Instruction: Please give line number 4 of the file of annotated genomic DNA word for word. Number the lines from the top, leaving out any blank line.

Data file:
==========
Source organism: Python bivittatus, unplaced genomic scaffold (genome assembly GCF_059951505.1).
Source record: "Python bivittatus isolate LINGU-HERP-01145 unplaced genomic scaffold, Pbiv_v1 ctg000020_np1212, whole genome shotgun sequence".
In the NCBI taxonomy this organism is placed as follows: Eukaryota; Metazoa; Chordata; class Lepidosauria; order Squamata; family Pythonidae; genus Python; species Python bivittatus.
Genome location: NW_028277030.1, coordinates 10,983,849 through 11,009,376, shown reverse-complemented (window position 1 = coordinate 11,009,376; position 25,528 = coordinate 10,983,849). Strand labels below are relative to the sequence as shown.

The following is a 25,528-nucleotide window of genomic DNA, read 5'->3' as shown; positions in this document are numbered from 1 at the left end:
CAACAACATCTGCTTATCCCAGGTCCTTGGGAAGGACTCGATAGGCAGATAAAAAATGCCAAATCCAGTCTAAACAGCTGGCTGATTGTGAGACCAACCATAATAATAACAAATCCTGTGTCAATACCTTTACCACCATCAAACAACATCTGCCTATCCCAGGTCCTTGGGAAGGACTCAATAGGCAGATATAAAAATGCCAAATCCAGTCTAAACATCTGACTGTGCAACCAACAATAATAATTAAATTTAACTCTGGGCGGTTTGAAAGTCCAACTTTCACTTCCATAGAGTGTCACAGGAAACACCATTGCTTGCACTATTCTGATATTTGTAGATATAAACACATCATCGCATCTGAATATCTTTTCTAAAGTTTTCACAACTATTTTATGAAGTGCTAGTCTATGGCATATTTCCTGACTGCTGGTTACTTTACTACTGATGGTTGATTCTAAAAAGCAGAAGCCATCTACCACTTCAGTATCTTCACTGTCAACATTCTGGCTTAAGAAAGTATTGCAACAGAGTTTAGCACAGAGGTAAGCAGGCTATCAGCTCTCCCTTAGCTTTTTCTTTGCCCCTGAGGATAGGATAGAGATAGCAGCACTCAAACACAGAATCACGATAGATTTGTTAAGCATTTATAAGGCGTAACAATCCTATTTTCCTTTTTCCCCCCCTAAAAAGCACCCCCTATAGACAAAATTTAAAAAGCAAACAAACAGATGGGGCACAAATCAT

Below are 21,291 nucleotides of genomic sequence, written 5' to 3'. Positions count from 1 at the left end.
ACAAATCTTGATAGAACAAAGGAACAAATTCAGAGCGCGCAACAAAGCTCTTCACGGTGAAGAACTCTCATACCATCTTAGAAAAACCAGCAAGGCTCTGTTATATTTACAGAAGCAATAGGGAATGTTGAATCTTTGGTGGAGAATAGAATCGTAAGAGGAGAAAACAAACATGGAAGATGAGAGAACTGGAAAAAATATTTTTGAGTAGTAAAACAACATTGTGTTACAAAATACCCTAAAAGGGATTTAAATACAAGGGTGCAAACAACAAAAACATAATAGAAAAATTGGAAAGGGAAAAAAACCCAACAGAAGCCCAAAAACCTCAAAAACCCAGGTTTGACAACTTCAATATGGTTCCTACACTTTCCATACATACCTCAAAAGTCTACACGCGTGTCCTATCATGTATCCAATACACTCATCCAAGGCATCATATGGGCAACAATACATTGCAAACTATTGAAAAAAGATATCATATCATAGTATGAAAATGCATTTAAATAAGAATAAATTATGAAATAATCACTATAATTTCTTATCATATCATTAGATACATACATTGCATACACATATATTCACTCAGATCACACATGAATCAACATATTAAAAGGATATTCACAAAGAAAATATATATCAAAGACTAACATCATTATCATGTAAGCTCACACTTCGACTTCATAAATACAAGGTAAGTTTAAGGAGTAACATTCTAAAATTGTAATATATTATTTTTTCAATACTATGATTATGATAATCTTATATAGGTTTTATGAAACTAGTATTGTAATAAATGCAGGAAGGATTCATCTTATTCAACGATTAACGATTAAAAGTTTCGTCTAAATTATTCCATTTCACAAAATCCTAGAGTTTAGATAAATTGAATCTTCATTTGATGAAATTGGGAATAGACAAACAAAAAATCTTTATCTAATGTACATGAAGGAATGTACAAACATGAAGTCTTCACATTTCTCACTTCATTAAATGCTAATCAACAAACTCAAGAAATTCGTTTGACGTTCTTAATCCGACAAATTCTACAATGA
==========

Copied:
Genome location: NW_028277030.1, coordinates 10,983,849 through 11,009,376, shown reverse-complemented (window position 1 = coordinate 11,009,376; position 25,528 = coordinate 10,983,849). Strand labels below are relative to the sequence as shown.